Jul 15, 2022 rated it really liked it
This book covered a lot of ground, was rather long, and merits a review to match this. I think this review is best covered in a Q&A.

My best caption description of this book would be "A thorough introduction to macro worldomics".
(Worldomics is not a real word)

Why should I read a book that tells me how the world works from a hedge fund manager. Isn't that grandiose and out of their lane?
I think Ray did a great job overall. He makes a good case that techniques from portfolio management can be used
Robert Morris
Jun 23, 2022 rated it did not like it
God I hated this book. I have immense respect for Ray Dalio, the founder of the world's biggest hedge fund. His goal with this book, to turn his immense resources and connections towards mapping the world order and its challenges is noble. It's just a tremendously bad book.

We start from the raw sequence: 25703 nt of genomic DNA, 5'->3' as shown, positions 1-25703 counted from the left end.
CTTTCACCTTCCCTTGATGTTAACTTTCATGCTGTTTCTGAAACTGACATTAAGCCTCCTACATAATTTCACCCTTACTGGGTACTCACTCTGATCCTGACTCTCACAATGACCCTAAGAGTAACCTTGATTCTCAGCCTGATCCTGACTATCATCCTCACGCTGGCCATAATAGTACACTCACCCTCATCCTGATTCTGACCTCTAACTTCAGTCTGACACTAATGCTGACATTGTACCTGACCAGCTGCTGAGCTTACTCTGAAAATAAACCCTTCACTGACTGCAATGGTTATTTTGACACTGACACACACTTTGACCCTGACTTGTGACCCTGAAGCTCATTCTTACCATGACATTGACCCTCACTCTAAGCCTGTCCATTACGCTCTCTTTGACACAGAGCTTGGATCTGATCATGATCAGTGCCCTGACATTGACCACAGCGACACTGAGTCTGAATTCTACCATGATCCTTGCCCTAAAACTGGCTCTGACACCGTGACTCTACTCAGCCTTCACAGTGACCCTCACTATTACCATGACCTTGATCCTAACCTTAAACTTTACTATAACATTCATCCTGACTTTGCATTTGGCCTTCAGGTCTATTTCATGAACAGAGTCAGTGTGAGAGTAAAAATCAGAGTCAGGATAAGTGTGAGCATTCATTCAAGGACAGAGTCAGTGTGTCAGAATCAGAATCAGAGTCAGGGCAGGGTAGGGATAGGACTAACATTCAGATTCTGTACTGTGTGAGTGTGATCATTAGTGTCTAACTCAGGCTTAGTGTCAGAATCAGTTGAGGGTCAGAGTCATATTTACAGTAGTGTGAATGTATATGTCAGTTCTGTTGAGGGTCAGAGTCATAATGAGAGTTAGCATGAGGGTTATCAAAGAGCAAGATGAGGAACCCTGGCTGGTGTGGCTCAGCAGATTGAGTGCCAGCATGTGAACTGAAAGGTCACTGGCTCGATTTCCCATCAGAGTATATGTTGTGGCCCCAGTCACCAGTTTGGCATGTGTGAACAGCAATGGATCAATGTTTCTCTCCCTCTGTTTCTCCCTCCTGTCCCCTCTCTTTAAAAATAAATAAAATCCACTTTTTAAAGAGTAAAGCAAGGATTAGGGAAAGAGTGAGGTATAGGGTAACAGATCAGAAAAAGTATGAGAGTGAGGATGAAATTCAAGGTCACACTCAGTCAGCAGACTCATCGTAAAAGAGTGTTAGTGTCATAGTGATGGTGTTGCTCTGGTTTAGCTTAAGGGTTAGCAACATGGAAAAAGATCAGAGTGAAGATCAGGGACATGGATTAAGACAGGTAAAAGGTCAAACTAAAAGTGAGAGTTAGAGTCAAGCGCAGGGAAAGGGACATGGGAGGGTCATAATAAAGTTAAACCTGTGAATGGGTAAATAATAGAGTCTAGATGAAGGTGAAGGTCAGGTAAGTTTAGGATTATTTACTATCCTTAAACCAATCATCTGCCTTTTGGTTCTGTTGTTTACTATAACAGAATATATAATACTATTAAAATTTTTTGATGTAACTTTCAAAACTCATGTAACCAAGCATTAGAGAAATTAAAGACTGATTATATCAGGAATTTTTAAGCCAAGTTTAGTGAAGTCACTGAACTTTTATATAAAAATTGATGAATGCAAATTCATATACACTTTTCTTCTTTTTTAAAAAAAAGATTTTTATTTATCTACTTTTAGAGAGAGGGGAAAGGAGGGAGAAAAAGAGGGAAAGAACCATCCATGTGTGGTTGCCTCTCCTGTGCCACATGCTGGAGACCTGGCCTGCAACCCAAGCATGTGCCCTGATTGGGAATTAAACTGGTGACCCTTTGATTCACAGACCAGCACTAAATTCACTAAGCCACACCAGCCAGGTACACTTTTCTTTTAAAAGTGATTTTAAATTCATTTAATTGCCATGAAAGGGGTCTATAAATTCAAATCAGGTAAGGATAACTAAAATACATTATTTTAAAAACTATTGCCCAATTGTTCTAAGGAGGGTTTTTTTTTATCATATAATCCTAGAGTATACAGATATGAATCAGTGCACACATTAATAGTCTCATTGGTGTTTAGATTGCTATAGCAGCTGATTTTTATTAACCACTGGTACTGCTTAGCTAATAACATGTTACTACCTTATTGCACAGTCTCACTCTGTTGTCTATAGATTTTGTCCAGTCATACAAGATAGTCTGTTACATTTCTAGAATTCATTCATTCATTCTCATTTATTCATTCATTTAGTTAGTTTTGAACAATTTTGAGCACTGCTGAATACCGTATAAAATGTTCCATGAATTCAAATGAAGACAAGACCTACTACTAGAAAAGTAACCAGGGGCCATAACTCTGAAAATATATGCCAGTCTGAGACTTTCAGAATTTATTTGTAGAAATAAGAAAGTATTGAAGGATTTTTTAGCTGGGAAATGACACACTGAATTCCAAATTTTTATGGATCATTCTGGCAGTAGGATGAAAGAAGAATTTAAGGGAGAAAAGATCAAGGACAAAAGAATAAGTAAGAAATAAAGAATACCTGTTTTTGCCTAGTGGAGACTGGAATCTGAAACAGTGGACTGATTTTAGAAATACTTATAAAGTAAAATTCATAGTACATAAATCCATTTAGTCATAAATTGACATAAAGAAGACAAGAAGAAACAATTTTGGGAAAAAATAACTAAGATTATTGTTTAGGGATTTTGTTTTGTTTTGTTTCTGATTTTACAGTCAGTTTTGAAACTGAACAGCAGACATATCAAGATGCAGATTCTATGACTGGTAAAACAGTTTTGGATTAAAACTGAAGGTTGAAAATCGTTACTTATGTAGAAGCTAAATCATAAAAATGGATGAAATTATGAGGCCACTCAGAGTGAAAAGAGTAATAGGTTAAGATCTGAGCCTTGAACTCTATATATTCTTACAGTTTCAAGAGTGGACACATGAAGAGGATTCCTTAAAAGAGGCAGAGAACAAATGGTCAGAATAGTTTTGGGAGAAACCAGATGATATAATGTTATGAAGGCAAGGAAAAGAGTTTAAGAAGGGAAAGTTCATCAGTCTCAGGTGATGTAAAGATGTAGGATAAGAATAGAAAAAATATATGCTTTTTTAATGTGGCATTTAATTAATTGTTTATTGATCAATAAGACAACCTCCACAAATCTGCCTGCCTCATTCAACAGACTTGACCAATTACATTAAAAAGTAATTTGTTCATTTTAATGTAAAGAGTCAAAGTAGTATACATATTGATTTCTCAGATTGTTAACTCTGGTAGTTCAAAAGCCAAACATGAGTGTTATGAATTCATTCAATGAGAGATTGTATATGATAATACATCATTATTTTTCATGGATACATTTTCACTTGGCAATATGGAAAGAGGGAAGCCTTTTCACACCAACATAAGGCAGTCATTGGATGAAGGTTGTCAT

The fundamental problem is laid out on the book's first page, where he name-drops a bunch of famous people he talked to to develop his world view. The list seems superficially diverse, but most of, and the most impressive of,
The main messages are: 1) Countries, especially empires, go through cycles. US is declining in this cycle, and China is inclining. 2) This cycle can be judged by various factors: education, innovation, debt, trade, etc. The author summarized these factors and compared them between past empires Dutch and UK, and now US and China to support his arguments.

I found this book from https://www.youtube.com/watch?v=TISMi... (an interesting interview). I notice that in the comment section there were many